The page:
Loud music, bright lights and shouting from an East Riding village bar's garden has led some nearby residents to seek counselling and others to consider moving, councillors have heard.

East Riding Council's Licensing Act 2003 Sub-Committee refused an application from Cave Bar & Kitchen, in Market Place, South Cave, to extend its rear garden's hours to 10.30pm daily.

The applicants also sought to bring the garden, currently allowed to open until 10pm, into its licensed area.

Applicants told the committee they were sorry for the loud noise and bright lights from the garden which led several neighbours to complain to council enforcement officers.

They added a change to licensing conditions would allow them to better regulate the area and work with the local community, including providing a direct phone line for complaints.

They also said they planned to soundproof the area and had fitted dimmers to address lighting issues.

But residents claimed loud music played in the outdoor area meant "shouting" customers have been heard from nearby homes on weekends since the venue's reopening on July 11.

They also claimed coronavirus social distancing rules were not being followed, which the owners denied.

Cllr Pat Smith, ward member for Dale which covers South Cave, said one nearby resident had to stop a virtual work meeting because of noise from the bar.

She added the impact on others had been "devastating", leading some to consider moving and others requiring counselling.

A council officer tasked with monitoring the venue said his team could have "sung along" to the bar's music and added the brightness of its lights helped them take notes.

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A Humberside Police officer said he had heard second hand that teenagers aged around 16 had been in the outdoor area and that other customers appeared to have taken drugs.

The applicants denied both allegations, adding they operate a strict no tolerance policy on underage drinking and drug use.

Cllr Smith said concerns were first raised following the bar's reopening after coronavirus restrictions on venues were eased in early July.

She added the way the bar operated since spawned "weekends of dread" for residents.

Cllr Smith said: "They drew customers from outside the area who parked cars in front of residents' drives.

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"The events stopped some residents from being able to go out after dark. Others had to close their doors and windows and couldn't enjoy their weekend in their gardens.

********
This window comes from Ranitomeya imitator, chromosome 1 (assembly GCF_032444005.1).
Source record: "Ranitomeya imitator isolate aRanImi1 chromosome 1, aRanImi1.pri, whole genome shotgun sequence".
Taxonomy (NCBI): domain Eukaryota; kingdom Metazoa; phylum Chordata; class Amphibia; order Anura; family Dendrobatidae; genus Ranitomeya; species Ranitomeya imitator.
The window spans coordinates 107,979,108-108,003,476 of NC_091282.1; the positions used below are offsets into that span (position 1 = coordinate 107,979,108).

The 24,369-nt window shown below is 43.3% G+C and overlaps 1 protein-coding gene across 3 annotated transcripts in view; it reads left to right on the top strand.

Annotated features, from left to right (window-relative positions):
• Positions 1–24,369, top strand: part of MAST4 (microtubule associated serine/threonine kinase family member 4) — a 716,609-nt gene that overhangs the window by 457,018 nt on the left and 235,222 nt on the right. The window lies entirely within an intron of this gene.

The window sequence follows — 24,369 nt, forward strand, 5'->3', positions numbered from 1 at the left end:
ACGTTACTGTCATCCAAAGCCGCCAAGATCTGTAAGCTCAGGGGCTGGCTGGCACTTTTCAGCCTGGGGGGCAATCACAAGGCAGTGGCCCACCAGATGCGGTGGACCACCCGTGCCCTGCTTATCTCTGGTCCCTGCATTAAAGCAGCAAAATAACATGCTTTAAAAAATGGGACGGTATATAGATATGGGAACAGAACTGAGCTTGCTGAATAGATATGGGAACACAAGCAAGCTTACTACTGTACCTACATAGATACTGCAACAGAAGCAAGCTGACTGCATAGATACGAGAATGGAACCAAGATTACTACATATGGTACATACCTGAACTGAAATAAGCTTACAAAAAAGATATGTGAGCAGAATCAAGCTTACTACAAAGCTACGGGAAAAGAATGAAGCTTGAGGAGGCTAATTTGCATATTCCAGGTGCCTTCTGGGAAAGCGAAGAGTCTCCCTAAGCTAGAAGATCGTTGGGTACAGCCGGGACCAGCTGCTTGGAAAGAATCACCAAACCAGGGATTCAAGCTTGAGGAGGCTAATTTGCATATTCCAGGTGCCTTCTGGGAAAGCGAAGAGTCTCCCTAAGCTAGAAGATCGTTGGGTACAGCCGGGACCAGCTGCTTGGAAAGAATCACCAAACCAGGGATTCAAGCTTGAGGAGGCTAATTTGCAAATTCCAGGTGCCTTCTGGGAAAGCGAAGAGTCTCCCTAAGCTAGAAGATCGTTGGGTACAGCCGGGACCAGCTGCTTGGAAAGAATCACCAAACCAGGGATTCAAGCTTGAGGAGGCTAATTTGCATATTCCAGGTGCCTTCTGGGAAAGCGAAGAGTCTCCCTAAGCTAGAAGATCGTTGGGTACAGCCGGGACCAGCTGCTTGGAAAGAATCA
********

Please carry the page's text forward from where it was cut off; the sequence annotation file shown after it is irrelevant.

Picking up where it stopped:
"The venue advertises itself as a restaurant but the evidence suggests its more geared towards selling alcohol.

"If the venue is a restaurant then why is it only open from Thursday to Sunday and on bank holidays? And why was it not part of the Eat Out to Help Out scheme?

"When someone who rents properties near to the bar told the owners they would complain, they replied if they did they wouldn't be able to carry on renting them.

"These issues have left some residents with life changing mental health issues. Some needed counselling, the impact has been devastating.

"The residents aren't anti-business and understand coronavirus has affected the venue, some went there before lockdown.

"But it should not be running to the detriment of their safety, well being and quality of life."

Helen Ward, who lives next door but one to the bar, said the outdoor area was like a "nightclub without walls".

Mrs Ward said: "I and some friends visited the venue as a group of six one weekend.

"We had to shout to hear each other. The majority of customers were drinking not eating.

"The noise has been constant, my husband had to go and ask the owners to turn the music down.

"We've considered selling our home. I just want to be able to enjoy the peace I've had at my home for 22 years."

Mrs Ward's husband Neil said: "This isn't speculation. It's a fact, this is going on now and goes on for 12 hours a day, it's grating.

"We can hear the noise from our bedroom window and the lights are a nuisance. It's been causing disruption to my sleep, I have to be up at 4am.

The solicitor acting for the applicants told the committee they accepted there had been too much noise from the venue since its reopening.

He added the music volume had been turned down and the applicants had cut the time requested for the garden in a "significant concession" to residents.

The solicitor said: "The applicants accept they have scored an own goal and that they need the local community on board.

"Coronavirus was the prime mover here. The venue lost half of its capacity inside so it had to innovate to remain viable, as other businesses have.

"The hours extension was requested to let customers who had come in at around 8.30pm to finish their meals outside rather than being moved in.

"Acceptance would create a more regulated environment in the outdoor area and allow the business to flourish.

"It would also create opportunities for the venue and residents to work together, they could agree on a volume of music and level of lighting acceptable to everyone."

The bar's owners said in a statement following the hearing: "We are obviously very disappointed by the decision not to extend the licence. Especially in these testing times.

"Our customers know the merit of our offering to the community which we will continue whilst maintaining the highest standards in all we do."